What can you do when the President refuses to defend the U.S. against Russia? It’s simple.
by Rob Tiller
“Have you heard the latest from Trump?” Sally asked as I got home on Thursday, and my heart jumped. It had been a few minutes since I’d last checked the news, so it was quite possible that I hadn’t. It’s hard to keep up with the latest startling pronouncement from the White House. Just trying can wear you out, which may be part of the idea.
Even so, I found the energy to download and read some of the new minority report from the Senate Foreign Relations Committee entitled Putin’s Asymmetric Assault on Democracy in Russia and Europe: Implications for U.S. National Security. The report gives useful context for understanding how Putin is threatened by democracy, and how his regime has worked diligently to undermine it using, among other malign tools, cyberwarfare, disinformation campaigns, and military force.
The report summarizes the Kremlin’s propaganda effort as involving “four simple tactics: dismiss the critic, distort the facts, distract from the main issue, and dismay the audience. . . . [D]isinformation operations seek to challenge the concept of objective truth . . . . [to subvert] the notion of verifiable facts and casting doubt on the veracity of all information, regardless of the source . . . .” (Report at 39) The effort relies on high volume — “a firehose of falsehood” — that propagates faster than fact checkers can check. (Id. at 40)
The Kremlin’s cyber arm includes carefully organized efforts by hundreds of young Russians employed as social media trolls. In the run up to the 2016 presidential election, they were “trained on ‘the nuances of American social polemics’ . . . to set Americans against their own government: to provoke unrest and discontent.” (Report at 45) They use bot networks to quickly spread disinformation. The Kremlin’s hackers also use “doxing” — breaking into networks, stealing private information, and leaking it publicly. An example was the doxing of the Democratic National Committee during the 2016 election. (Id. at 46)
The Senate minority report also describes how governments in the United Kingdom, Germany, France, Spain, the Baltic states, and the Nordic states have successfully responded to Putin’s program to undermine political order. This is in contrast to the U.S., which “still does not have a coherent, comprehensive, and coordinated approach to the Kremlin’s malign influence operations, either abroad or at home. Instead, “the U.S. President continues to deny that any such threat exists . . . .” (Report at 3-4) As Senator Benjamin Cardin states in the letter of transmittal, “Never before in American history has so clear a threat to national security been so clearly ignored by a U.S. president.”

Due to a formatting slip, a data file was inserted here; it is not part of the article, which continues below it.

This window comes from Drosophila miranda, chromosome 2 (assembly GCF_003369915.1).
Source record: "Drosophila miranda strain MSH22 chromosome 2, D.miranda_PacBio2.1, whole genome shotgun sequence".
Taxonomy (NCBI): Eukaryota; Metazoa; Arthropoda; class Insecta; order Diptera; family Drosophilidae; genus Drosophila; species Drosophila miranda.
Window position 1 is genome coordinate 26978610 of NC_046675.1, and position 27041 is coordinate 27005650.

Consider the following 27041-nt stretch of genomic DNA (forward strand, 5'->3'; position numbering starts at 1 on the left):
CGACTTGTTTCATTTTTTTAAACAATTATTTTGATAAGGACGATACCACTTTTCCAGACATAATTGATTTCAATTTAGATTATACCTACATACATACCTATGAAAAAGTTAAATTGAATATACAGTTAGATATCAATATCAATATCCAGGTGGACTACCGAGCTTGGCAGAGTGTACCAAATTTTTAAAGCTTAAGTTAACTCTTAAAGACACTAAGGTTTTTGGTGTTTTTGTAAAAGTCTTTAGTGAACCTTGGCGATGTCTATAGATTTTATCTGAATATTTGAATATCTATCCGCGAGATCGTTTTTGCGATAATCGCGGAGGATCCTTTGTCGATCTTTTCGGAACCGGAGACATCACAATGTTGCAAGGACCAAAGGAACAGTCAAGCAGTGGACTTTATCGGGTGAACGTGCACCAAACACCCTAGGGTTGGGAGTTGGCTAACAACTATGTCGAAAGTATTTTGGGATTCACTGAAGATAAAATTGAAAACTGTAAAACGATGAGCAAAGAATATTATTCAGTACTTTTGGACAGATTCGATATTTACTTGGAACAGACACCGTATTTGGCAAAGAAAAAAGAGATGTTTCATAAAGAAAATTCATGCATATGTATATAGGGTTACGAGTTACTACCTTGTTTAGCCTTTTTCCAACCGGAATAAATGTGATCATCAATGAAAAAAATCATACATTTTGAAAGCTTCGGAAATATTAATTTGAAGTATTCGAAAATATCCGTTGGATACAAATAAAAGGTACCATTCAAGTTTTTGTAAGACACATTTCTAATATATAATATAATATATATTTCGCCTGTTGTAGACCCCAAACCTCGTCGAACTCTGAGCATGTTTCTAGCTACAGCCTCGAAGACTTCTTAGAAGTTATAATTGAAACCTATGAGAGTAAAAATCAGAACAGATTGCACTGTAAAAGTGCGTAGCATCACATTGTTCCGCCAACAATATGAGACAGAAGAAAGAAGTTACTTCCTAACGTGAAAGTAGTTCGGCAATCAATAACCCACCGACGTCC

This is obviously not OK, and I checked to see if it was unconstitutional. I think it is. Article II, section 1 of the Constitution requires that the President take an oath saying “I will faithfully execute the office of President of the United States, and will to the best of my Ability preserve, protect, and defend the Constitution of the United States.” This is the oath Trump took at his inauguration (before an incredible crowd, in his telling). Protecting the United States is the prime directive of the President. You might try to argue that you could protect and defend the Constitution while denying and trying to divert attention from the efforts of a hostile foreign power to undermine the government. But that would not be a persuasive argument.
It would be interesting to know for sure whether the Trump campaign worked directly with the Russians during the campaign, or intended to obstruct the investigation of such efforts. But we don’t have to know those answers to chart our course. Never mind the corruption, for the time being. Leave to one side Trump’s cluelessness, shamelessness, and titanic incompetence. Once we understand that we’re targets of serious and sustained aggression by Russia intended to weaken and undermine our country, and we know that the President denies that and refuses to defend against that aggression, that President should be removed from office. That presidential failure all by itself is a violation of his constitutional oath.
In other words, it’s not only absurd that the President claims Russia’s interference in our elections is “fake news” and efforts to investigate its actions are a “witch hunt.” It’s grounds for impeachment.
So how can a member of Congress continue in good faith to support President Trump? Political expediency and self-interest are tolerable to a point, but I think we’re well past that point. Our democracy faces a serious threat from Russia, and the President’s refusal to address that threat is a violation of his constitutional oath.
If you agree, you might call your representatives and ask them (probably via their answering machine) to focus on this problem. Here are three questions you could ask. 1. Do you support President Trump’s refusal to defend the United States from Russia’s interference in our elections and other aggression ? 2. Do you think a President who refuses to honor his constitutional oath should be allowed to continue in office? 3. Do you acknowledge your oath to “support and defend the Constitution of the United States against all enemies, foreign and domestic,” and do you intend to fulfill it?